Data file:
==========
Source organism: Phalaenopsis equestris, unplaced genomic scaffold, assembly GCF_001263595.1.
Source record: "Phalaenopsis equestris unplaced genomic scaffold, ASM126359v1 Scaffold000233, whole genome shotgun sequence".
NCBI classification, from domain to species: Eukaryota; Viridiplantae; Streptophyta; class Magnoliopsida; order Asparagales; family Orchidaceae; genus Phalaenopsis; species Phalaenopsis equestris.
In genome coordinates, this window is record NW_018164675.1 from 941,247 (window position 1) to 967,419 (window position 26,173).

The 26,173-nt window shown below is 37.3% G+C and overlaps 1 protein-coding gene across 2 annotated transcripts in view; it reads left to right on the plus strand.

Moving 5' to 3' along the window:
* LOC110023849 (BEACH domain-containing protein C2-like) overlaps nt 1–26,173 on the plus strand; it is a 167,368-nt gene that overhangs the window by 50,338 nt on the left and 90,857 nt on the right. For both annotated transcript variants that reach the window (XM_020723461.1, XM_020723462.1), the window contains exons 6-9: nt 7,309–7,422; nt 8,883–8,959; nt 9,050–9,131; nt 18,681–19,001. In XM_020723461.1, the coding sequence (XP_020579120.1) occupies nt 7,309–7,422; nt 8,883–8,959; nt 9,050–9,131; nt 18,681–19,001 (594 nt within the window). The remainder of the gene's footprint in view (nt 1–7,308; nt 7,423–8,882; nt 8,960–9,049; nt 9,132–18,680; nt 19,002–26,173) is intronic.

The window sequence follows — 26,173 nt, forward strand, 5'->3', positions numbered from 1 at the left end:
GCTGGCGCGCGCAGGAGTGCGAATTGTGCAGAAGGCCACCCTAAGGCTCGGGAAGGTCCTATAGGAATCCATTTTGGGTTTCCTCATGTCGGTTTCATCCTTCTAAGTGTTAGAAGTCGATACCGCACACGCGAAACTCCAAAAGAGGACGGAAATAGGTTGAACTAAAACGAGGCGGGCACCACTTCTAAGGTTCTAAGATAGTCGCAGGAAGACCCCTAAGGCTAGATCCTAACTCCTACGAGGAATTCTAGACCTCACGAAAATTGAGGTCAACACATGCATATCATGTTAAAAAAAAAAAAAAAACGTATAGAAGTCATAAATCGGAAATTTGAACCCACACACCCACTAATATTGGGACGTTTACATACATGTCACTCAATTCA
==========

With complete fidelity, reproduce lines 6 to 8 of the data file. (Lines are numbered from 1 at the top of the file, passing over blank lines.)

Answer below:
Moving 5' to 3' along the window:
* LOC110023849 (BEACH domain-containing protein C2-like) overlaps nt 1–26,173 on the plus strand; it is a 167,368-nt gene that overhangs the window by 50,338 nt on the left and 90,857 nt on the right. For both annotated transcript variants that reach the window (XM_020723461.1, XM_020723462.1), the window contains exons 6-9: nt 7,309–7,422; nt 8,883–8,959; nt 9,050–9,131; nt 18,681–19,001. In XM_020723461.1, the coding sequence (XP_020579120.1) occupies nt 7,309–7,422; nt 8,883–8,959; nt 9,050–9,131; nt 18,681–19,001 (594 nt within the window). The remainder of the gene's footprint in view (nt 1–7,308; nt 7,423–8,882; nt 8,960–9,049; nt 9,132–18,680; nt 19,002–26,173) is intronic.

The window sequence follows — 26,173 nt, forward strand, 5'->3', positions numbered from 1 at the left end: